LETTER TO THE EDITOR: Central Michigan University needs lights on Broomfield for student safety



On the evening of Oct. 22, I decided to dash out in the rain to Morey Courts for a quick workout. I left my apartment and drove east on Broomfield Road towards Mission Street. Driving past McGuirk Arena, I noticed a blue F-150 in the left lane came to a stop. Through the rain I realized two students were crossing. I slammed on my brakes as the students ran in front. This situation, and countless others, could be easily averted with illuminated pedestrian signs.

Campus safety is a top priority for Central Michigan University and universities across the country.

Academic “security blankets” should stretch beyond classrooms, residence halls and sports arenas to pedestrian areas.

Walking is the most popular form of mass transit for the average college student. Whether it’s by bicycle, long board or car, students walk to classes and campus events daily. Driving through campus during the day can be a pain, especially during high traffic hours.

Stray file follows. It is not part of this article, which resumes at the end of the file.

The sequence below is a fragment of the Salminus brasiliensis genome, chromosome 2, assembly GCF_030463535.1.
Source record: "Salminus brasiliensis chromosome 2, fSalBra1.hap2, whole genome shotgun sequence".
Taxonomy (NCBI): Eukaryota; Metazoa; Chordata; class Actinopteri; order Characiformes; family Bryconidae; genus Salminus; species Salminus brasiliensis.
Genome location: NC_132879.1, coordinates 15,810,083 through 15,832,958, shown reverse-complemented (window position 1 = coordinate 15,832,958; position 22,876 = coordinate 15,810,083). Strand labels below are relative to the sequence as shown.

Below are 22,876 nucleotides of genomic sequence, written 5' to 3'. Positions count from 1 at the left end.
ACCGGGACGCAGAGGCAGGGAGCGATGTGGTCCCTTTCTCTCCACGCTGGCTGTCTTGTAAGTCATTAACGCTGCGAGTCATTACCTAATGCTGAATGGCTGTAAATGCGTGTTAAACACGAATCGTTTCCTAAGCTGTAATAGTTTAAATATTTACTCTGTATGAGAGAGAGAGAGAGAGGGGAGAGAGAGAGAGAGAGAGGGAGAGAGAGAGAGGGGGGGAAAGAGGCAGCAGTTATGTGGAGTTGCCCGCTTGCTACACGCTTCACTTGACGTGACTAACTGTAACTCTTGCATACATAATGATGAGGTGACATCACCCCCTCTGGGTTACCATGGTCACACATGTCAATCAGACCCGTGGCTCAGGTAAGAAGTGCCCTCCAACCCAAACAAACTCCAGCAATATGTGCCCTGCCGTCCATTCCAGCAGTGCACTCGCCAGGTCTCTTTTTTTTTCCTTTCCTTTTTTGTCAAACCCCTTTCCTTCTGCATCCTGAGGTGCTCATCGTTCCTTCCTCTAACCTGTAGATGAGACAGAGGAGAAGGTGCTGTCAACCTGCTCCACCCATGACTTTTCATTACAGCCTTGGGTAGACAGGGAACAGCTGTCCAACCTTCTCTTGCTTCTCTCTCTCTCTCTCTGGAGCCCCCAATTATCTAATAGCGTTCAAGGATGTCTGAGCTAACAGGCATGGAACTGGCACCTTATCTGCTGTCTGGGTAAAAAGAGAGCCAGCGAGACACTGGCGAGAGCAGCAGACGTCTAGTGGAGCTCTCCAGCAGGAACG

On a good Michigan day, drivers have full visibility of oncoming traffic whether it be car or pedestrian. On the other hand, at night and especially during inclement weather conditions, seeing pedestrians is like finding a needle in a haystack.

Installing illuminated pedestrian signs along Broomfield Road would increase student and driver safety for the CMU community. A student could simply hit a button, lights on the sign would flash and drivers would be alerted to oncoming pedestrians. The crosswalks along Broomfield Road are the main arteries connecting students to McGuirk, the Student Activity Center, Indoor Athletic Complex and Kelly/Shorts Stadium.

Currently, when a student presses the “walk-button” to change the traffic light, drivers speed up to beat the light. Such signs have already been installed along Crawford Road surrounding the Vowels Elementary crosswalks. Installing illuminated pedestrian signs will increase a driver’s reaction time to yield for pedestrians and transform Mount Pleasant into a pedestrian cognizant community.

Matthew Brandom-Warren,

Detroit, Graduate Student